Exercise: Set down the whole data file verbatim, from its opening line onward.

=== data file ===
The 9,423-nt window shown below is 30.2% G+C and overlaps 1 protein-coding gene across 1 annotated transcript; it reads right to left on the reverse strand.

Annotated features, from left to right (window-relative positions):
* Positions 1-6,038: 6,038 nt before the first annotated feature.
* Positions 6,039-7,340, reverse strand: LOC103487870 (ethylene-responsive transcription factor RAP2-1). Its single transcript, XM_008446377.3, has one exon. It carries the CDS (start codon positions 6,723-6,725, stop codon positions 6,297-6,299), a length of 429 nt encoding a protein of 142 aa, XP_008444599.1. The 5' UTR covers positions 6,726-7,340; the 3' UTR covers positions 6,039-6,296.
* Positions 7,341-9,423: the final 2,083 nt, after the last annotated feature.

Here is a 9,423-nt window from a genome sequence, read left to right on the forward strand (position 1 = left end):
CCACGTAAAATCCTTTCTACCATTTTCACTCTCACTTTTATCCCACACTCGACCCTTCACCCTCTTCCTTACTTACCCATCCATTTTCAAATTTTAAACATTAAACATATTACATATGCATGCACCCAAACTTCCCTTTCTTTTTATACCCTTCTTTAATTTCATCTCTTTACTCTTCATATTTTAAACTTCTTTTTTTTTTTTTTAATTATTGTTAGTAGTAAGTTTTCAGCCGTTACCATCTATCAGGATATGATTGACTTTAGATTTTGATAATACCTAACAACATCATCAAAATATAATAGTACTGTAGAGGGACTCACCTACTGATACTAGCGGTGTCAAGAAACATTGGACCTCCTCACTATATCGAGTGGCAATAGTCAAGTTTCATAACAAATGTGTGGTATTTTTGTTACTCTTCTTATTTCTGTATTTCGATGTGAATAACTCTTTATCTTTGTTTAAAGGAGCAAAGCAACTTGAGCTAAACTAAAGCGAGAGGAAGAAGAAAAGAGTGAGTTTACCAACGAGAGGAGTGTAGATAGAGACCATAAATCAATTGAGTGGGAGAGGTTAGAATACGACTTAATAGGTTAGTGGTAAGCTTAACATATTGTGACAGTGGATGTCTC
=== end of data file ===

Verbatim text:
The 9,423-nt window shown below is 30.2% G+C and overlaps 1 protein-coding gene across 1 annotated transcript; it reads right to left on the reverse strand.

Annotated features, from left to right (window-relative positions):
* Positions 1-6,038: 6,038 nt before the first annotated feature.
* Positions 6,039-7,340, reverse strand: LOC103487870 (ethylene-responsive transcription factor RAP2-1). Its single transcript, XM_008446377.3, has one exon. It carries the CDS (start codon positions 6,723-6,725, stop codon positions 6,297-6,299), a length of 429 nt encoding a protein of 142 aa, XP_008444599.1. The 5' UTR covers positions 6,726-7,340; the 3' UTR covers positions 6,039-6,296.
* Positions 7,341-9,423: the final 2,083 nt, after the last annotated feature.

Here is a 9,423-nt window from a genome sequence, read left to right on the forward strand (position 1 = left end):
CCACGTAAAATCCTTTCTACCATTTTCACTCTCACTTTTATCCCACACTCGACCCTTCACCCTCTTCCTTACTTACCCATCCATTTTCAAATTTTAAACATTAAACATATTACATATGCATGCACCCAAACTTCCCTTTCTTTTTATACCCTTCTTTAATTTCATCTCTTTACTCTTCATATTTTAAACTTCTTTTTTTTTTTTTTAATTATTGTTAGTAGTAAGTTTTCAGCCGTTACCATCTATCAGGATATGATTGACTTTAGATTTTGATAATACCTAACAACATCATCAAAATATAATAGTACTGTAGAGGGACTCACCTACTGATACTAGCGGTGTCAAGAAACATTGGACCTCCTCACTATATCGAGTGGCAATAGTCAAGTTTCATAACAAATGTGTGGTATTTTTGTTACTCTTCTTATTTCTGTATTTCGATGTGAATAACTCTTTATCTTTGTTTAAAGGAGCAAAGCAACTTGAGCTAAACTAAAGCGAGAGGAAGAAGAAAAGAGTGAGTTTACCAACGAGAGGAGTGTAGATAGAGACCATAAATCAATTGAGTGGGAGAGGTTAGAATACGACTTAATAGGTTAGTGGTAAGCTTAACATATTGTGACAGTGGATGTCTC